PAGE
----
J: As of recent, I've been a lot more specific. I've still got my metaphors. I don't want to take the color out of the writing. Making more honest music is what makes it timeless. Even when people don't agree with you they're gonna rock with you because you're authentic. They KNOW what you're saying is true, that the account that you're giving actually happened. I'm not afraid anymore. Whenever I'd ask Propaganda advice about writing his answer was always the same, "Be fearless." Once you're not afraid then you're able to tell the truth. Take Peter for example, he lied because he was a coward. The second he got the Holy Spirit and rid of fear he went to the people that killed Jesus and scolded them, pointing them out in their court room. So he went from being a coward which made him lie and deny Christ three times, and he changed, not because he was telling the truth more but because he wasn't afraid anymore. When you're not afraid what else do you have to tell but the truth?

R: I listen to an artist's music, especially in hip hop, an artist’s’ first album takes their entire life to make. After the first record, I would like to think the product we're hearing is what happened between albums. Some songs take life happening to you. What's happened since Fly Exam?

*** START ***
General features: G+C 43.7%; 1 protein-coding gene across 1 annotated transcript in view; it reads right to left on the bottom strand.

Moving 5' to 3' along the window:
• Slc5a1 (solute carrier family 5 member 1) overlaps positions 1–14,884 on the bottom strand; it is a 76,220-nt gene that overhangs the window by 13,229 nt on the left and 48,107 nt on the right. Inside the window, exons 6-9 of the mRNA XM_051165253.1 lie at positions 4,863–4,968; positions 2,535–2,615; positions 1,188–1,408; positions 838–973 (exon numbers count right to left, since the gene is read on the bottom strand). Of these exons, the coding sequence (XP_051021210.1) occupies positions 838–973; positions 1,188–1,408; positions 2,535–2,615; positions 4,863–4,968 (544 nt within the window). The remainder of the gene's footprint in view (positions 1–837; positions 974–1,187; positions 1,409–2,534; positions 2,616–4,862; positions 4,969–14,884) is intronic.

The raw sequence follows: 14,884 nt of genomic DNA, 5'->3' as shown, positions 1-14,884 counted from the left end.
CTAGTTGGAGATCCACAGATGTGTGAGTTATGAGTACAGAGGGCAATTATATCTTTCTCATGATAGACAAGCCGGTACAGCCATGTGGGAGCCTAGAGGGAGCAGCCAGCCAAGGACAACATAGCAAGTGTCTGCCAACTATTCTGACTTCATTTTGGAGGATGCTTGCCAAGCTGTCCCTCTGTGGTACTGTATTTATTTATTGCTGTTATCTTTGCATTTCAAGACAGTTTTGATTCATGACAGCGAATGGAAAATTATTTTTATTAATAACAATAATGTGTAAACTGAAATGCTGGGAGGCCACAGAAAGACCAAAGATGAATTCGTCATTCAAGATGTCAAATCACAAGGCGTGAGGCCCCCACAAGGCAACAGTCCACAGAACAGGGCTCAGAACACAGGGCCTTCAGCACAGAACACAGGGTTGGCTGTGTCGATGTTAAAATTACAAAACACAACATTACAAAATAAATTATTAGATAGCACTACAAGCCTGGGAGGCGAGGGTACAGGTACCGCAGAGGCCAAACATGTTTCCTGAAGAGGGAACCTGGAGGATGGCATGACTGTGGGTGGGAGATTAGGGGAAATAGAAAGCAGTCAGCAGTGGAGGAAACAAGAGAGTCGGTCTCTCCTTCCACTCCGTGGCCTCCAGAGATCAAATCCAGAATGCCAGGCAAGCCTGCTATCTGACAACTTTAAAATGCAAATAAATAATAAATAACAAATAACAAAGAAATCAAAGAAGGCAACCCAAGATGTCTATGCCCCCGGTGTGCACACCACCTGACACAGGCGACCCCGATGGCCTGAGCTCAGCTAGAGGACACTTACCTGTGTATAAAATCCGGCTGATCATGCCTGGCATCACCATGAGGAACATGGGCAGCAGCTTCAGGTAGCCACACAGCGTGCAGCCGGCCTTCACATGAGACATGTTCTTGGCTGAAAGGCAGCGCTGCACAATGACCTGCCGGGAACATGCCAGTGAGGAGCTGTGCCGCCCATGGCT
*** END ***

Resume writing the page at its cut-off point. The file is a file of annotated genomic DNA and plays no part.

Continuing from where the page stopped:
J: Since September 2015. Around the year anniversary of Fly Exam I released "Understand." Right after Fly Exam dropped, I started to check out my options. Humble Beast was beginning to move on to distribution deal with Columbia and I was assessing whether I wanted to stay on the ship with them while they went in that direction— which to me felt like a very contemporary Christian direction.

I was on a one album deal so reassessment was definitely where my mind was. I was talking to labels, major labels– getting my feet wet just in how that works, learning as I went, getting flown out etc. Then I decided to not sign the Humble Beast contract which was a learning experience in itself. I had the biggest show of my career at the Roxy Theatre where it sold out.